Noise in general is “unwanted sound” but hazardous noise is at a level and duration that can damage our hearing. The easiest way to determine if noise is hazardous is the “arm’s length rule.” If you have to raise your voice to be heard over the noise by someone about arms-length away, the noise is potentially at a hazardous level. Very short exposures, a few minutes in passing, are no problem because the ear can recover from short moderate exposures. But when the hazard is present for a longer period of time, depending on the level, it can cause permanent hearing loss. 

To be sure you conserve your hearing, you need to protect yourself whenever you are exposed to hazardous noise – at work and at home. There are several ways to protect yourself from hazardous noise.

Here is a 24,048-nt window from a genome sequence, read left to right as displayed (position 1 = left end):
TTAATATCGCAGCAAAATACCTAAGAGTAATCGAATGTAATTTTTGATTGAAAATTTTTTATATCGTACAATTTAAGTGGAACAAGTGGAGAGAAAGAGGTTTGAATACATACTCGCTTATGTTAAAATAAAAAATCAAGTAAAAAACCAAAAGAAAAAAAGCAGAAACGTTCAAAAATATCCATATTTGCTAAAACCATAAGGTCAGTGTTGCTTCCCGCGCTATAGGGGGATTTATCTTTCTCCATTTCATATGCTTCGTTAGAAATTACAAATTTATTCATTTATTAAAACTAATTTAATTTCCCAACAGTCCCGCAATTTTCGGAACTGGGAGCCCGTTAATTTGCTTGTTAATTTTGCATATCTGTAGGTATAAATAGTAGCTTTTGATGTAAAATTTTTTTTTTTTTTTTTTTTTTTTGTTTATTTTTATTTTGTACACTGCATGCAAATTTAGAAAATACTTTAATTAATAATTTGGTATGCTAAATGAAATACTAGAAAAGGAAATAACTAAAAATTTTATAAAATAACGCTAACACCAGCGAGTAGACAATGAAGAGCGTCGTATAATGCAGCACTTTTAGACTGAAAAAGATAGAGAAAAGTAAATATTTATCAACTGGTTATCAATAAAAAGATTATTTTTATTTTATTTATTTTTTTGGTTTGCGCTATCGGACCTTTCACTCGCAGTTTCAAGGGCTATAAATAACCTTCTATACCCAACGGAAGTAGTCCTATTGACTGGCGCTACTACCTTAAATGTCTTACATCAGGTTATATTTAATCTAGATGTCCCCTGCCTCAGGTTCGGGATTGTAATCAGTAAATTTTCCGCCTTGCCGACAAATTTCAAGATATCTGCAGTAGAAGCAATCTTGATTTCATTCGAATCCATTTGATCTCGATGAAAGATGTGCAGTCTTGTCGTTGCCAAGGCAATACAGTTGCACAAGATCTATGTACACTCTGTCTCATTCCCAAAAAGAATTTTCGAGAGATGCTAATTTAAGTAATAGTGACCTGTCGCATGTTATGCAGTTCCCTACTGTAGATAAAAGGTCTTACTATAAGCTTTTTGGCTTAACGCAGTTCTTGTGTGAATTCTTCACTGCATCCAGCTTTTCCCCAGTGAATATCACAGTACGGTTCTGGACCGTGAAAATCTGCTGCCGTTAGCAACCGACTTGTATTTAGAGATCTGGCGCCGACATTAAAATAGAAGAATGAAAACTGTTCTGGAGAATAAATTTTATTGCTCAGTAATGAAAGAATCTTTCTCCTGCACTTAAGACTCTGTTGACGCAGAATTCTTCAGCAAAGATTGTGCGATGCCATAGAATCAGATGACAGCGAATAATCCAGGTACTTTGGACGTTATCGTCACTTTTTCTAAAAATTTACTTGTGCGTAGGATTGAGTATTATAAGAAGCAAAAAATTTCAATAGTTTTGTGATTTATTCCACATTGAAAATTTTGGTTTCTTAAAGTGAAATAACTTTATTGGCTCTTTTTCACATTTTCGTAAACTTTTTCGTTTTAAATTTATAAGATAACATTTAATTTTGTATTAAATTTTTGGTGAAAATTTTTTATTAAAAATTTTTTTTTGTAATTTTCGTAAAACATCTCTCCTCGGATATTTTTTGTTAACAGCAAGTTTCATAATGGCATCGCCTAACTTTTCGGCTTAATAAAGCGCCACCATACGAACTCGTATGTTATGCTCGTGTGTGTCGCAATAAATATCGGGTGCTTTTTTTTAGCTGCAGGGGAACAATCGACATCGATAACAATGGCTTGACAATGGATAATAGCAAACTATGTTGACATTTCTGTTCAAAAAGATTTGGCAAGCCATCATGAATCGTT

The most obvious is to decrease the noise level. Sometimes that’s as easy as turning down the volume, but at other times you don’t have control over the noise level.  In those cases, the next step is to limit your exposure to the hazardous noise. That can be done by distancing yourself from the source of the noise. Every time you double the distance between you and the noise, the noise level is cut in half. And putting barriers between you and the noise source can decrease the noise level too. But again, sometimes you can’t do that. 

Your next step is to protect yourself from the noise. That usually involves wearing earplugs or earmuffs, but can be as simple as covering your ears with your hands.

How do I conserve my hearing?